These awards -a little informal and quirky- recognize the valuable work from the community.

BOSTON — On the final day of the Boston Summit, the Community Contributor Awards gave a special tip of the hat to those who might not know how much they are valued.

These awards are a little informal and quirky but still recognize the extremely valuable work that everyone does to make OpenStack excel. These behind-the-scenes heroes were nominated by other community members. OpenStack community manager Tom Fifield handed out the honors after the Summit feedback session.

There are three main categories: those who might not be aware that they are valued, those who are the active glue that binds the community together and those who share their knowledge with others.

The Duct Tape Medal- Mehdi Abaakouk

  • He is arguably one of the most talented cloud developer/administrator/architects. if you need a solution fast and right, then it’s best to reach out to him. i don’t think he would accept this award but let’s see.
  • He’s one of the smartest, most modest, individuals working in OpenStack while also supporting common libraries that OpenStack leverages for it’s basic functionality. OpenStack would be worse if he didn’t exist. And he’s doing this all while managing a newborn

The Key to Stack City – Melvin Hillsman

  • Hillsman joined a meeting remotely, first by phone from home at 3 a.m.. Then stayed connected on a second day as he was flying over the Atlantic.
  • Hillsman has been ensuring involvement and representation from OpenStack operators by helping to plan/execute operators meet-ups and, more recently, as a member of the User Committee. I have seen him ask “how do we drive alignment between our devs and users” in almost every single conversation which shows that keeping the community together and facilitating cross-communication across our community members is a central belief for  him.

The Nathaniel Perez Award for behind-the-scenes efforts Emmet Hikory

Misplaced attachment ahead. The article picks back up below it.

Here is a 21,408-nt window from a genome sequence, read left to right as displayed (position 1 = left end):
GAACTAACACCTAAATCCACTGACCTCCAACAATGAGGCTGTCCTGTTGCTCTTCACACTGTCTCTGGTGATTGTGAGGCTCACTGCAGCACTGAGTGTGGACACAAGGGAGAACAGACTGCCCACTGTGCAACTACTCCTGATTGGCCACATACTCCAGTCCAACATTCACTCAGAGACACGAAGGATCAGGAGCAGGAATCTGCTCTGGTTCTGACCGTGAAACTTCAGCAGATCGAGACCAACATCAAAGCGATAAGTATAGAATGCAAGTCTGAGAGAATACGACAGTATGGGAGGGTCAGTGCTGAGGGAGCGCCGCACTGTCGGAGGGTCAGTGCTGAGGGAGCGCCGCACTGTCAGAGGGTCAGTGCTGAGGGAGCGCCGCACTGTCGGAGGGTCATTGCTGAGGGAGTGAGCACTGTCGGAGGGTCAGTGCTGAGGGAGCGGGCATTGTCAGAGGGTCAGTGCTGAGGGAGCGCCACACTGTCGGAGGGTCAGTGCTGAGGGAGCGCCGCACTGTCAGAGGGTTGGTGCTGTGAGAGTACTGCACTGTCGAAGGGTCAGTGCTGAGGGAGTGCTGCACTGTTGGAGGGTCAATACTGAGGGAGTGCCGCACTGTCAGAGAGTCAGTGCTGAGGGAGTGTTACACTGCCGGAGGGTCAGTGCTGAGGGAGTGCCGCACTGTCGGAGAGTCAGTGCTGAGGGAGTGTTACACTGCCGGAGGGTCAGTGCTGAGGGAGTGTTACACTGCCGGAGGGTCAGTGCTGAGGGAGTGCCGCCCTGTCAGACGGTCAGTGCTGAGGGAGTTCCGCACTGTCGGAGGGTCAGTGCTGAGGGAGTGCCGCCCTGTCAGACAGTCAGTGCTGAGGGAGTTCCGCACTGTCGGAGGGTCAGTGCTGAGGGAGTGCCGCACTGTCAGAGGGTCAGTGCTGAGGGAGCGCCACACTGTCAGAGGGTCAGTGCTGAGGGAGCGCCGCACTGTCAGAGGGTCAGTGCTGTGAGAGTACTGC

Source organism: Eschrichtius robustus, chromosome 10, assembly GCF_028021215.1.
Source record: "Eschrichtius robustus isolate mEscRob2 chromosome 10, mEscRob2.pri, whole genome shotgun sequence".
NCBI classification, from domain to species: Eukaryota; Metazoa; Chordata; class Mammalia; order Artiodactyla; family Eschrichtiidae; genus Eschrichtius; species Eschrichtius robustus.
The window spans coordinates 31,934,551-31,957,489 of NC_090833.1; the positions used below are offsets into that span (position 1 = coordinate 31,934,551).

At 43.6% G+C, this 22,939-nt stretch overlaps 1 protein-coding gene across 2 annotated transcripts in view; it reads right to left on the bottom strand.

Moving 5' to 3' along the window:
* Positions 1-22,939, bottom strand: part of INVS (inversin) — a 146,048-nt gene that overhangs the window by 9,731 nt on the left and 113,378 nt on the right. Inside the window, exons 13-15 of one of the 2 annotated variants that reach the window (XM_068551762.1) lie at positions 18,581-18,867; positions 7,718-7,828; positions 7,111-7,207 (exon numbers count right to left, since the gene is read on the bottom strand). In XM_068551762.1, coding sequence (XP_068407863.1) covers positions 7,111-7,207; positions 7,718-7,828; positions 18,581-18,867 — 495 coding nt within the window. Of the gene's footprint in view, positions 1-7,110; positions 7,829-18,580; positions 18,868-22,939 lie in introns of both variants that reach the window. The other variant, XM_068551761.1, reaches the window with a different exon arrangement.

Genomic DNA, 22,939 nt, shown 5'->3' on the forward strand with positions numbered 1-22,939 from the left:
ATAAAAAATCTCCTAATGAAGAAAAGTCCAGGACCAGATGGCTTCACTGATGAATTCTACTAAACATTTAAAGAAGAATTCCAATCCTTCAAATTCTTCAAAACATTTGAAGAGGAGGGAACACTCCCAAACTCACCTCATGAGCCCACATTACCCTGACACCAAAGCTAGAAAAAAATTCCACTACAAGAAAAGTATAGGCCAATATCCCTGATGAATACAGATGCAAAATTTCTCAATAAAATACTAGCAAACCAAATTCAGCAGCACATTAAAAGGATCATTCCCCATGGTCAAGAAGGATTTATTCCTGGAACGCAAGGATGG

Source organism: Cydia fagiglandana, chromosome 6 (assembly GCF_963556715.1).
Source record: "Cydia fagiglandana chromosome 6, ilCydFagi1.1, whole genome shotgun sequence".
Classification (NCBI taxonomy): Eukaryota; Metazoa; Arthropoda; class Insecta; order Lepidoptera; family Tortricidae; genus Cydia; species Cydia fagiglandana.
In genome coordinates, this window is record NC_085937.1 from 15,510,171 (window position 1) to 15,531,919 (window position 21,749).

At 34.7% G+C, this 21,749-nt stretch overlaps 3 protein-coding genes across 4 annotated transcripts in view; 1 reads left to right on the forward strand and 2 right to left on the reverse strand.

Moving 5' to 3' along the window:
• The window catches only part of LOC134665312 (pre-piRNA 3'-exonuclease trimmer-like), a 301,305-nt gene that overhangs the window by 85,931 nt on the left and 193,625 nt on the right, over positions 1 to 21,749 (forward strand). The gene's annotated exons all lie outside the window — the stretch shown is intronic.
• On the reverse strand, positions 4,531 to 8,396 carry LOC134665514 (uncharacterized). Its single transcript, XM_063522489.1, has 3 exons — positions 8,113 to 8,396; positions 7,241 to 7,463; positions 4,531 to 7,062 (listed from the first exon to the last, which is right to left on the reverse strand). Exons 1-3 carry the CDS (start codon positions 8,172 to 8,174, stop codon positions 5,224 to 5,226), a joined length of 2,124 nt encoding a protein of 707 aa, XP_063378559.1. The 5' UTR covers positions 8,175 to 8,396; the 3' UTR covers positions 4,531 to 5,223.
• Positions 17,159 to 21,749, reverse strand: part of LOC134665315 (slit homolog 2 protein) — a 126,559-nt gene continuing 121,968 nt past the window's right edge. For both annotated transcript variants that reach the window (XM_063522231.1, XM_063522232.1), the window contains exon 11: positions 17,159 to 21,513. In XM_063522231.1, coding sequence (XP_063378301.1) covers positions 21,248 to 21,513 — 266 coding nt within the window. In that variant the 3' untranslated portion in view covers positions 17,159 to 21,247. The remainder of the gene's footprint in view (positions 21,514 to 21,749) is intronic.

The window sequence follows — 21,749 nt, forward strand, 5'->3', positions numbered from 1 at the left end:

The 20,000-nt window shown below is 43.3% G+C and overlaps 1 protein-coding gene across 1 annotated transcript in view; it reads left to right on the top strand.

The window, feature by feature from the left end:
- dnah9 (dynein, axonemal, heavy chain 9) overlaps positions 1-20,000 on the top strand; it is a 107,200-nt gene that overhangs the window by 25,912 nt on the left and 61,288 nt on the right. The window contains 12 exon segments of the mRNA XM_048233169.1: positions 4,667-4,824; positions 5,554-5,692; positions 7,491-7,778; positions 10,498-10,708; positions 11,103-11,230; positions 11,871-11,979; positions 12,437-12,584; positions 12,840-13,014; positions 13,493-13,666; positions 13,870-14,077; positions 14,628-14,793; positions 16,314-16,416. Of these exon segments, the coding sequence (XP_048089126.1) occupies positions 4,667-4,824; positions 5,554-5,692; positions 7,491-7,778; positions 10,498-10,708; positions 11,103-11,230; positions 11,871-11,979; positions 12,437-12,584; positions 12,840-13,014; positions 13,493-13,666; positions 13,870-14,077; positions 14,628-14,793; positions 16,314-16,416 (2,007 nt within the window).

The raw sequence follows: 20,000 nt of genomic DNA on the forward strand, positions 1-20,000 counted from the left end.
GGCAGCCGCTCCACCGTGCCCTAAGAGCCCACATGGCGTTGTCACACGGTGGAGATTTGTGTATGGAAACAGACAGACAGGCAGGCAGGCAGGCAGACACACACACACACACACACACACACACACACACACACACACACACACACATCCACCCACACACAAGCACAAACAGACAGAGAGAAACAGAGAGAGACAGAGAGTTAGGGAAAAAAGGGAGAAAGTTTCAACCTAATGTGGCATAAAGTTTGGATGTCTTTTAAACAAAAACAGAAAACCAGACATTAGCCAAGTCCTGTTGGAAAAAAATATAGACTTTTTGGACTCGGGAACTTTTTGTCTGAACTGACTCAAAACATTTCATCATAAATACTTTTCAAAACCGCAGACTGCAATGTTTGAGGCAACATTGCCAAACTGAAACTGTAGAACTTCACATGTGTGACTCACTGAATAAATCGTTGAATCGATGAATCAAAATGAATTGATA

• Persia hides in the shadows. He dwells where no others dare venture, and is an international man of mystery. He spends time mentoring new community members, is a great conversationalist, and a valuable voice. His opinion is valued amongst thought leaders in and around OpenStack.
  • Donated money out of his own pocket to the Travel Support Program.

Bonsai Caretaker – Alex Settle

  • Taking on the project which is supposed to document all the other projects is arguably the hardest PTL role there is to play.  Settle taking on this role and diving into the work of getting agreement by all other PTLs on how better to curate docs (via tags) from the code bases of each project is an invaluable activity which can easily be overlooked.  It takes bravery and an empathetic mind to listen and be heard.

The Most Reasonable Man in the World – Rob Cresswell

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Intel’s Nicole Huesman shows off her medal.

Cresswell was skeptical, like many people, of the new PTG / Forum format, but he kept an open mind and rallied behind the change after experiencing the first PTG. Not only, that, he proactively took to twitter to encourage others to consider the new format. For this, I nominate him for “reasonable dev!”